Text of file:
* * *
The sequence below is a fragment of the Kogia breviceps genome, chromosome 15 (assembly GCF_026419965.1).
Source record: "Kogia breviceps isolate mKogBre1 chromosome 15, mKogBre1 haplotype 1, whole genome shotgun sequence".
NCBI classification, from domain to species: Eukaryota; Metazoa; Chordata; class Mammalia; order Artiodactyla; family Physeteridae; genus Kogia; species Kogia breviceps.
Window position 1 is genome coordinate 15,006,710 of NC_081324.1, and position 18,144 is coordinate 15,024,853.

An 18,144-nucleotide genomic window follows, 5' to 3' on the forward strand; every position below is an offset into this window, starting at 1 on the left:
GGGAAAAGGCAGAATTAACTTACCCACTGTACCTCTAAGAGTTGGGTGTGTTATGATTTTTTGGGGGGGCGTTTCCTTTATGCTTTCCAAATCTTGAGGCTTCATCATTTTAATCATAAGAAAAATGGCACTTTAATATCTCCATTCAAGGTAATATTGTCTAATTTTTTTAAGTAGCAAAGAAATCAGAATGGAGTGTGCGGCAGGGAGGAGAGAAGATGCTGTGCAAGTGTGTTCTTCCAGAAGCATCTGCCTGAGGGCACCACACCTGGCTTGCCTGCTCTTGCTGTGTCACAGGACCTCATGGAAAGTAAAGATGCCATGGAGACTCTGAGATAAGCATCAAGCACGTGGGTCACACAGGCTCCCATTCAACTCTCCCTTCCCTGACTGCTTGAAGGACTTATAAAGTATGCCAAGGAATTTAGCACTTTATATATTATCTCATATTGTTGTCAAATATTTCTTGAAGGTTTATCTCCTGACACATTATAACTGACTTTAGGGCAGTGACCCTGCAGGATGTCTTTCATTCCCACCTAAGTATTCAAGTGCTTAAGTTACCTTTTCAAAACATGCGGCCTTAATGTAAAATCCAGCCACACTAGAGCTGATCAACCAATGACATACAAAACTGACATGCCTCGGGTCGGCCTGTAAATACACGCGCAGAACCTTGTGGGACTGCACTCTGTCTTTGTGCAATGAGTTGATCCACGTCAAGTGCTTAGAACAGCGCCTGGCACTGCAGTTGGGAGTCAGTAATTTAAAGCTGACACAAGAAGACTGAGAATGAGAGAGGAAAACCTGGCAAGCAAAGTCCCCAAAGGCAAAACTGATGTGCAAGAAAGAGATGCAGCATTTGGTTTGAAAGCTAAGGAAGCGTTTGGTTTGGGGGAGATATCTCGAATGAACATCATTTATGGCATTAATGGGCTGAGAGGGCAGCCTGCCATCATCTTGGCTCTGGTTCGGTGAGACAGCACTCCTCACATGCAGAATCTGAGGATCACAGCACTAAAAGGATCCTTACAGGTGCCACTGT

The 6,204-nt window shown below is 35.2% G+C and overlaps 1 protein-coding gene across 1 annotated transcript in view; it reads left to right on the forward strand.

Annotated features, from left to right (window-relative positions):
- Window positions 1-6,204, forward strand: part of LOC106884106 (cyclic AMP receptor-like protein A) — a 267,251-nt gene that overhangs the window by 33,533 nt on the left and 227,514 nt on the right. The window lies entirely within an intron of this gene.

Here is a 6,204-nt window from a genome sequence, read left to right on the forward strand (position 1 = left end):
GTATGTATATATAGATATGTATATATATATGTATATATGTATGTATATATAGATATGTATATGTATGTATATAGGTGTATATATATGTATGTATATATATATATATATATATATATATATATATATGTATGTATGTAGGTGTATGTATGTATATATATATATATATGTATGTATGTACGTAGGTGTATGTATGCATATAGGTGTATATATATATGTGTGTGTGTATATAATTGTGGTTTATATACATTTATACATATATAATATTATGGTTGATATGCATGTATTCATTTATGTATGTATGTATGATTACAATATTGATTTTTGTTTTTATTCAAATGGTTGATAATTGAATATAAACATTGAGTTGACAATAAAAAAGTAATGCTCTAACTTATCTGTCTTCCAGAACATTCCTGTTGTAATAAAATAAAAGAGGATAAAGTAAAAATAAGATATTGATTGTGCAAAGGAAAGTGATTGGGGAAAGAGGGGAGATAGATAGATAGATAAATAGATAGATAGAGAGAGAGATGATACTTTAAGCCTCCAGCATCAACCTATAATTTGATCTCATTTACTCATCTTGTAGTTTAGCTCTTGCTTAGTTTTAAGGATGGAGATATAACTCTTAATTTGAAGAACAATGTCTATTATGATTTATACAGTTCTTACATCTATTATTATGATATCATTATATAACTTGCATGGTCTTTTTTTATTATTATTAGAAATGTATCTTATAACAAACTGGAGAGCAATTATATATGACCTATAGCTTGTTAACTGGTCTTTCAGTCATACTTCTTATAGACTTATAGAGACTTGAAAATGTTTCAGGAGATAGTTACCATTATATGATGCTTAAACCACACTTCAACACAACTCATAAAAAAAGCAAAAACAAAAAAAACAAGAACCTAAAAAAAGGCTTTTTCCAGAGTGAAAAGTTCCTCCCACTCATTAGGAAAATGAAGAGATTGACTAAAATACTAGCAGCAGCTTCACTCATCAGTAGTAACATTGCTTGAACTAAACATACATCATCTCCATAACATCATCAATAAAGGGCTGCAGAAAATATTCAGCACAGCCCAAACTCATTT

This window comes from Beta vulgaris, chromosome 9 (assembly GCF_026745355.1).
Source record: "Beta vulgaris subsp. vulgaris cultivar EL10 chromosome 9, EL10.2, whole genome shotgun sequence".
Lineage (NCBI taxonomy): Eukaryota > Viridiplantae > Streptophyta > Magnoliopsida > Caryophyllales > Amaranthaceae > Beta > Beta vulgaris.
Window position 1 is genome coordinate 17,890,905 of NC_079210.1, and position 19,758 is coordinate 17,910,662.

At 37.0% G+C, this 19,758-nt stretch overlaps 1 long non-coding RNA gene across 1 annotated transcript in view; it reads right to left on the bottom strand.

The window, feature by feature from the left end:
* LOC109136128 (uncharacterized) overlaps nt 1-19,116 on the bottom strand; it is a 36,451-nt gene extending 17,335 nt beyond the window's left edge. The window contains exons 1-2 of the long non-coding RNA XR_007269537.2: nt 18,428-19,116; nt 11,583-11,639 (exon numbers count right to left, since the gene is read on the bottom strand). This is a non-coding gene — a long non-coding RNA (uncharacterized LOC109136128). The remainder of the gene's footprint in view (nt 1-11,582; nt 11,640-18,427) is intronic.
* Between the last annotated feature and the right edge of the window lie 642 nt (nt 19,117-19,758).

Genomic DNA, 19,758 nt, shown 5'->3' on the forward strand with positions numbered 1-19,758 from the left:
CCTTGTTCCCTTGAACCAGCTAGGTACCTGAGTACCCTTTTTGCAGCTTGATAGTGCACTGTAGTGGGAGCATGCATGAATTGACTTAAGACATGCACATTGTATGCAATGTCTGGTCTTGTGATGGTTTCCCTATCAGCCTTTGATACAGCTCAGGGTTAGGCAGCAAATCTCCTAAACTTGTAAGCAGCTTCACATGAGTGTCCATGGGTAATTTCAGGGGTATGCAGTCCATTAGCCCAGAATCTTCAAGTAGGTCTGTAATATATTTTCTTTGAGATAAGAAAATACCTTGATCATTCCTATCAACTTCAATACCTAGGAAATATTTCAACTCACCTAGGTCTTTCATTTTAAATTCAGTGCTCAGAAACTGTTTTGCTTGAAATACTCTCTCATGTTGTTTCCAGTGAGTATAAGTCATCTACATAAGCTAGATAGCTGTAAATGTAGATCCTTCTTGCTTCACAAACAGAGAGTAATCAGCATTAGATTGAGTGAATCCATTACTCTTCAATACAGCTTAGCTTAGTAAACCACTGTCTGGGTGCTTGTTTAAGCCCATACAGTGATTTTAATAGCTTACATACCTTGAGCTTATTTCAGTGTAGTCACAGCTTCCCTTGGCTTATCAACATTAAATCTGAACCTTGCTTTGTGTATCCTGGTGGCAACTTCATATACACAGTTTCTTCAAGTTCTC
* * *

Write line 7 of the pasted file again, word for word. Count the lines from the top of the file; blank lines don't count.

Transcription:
The 6,204-nt window shown below is 35.2% G+C and overlaps 1 protein-coding gene across 1 annotated transcript in view; it reads left to right on the forward strand.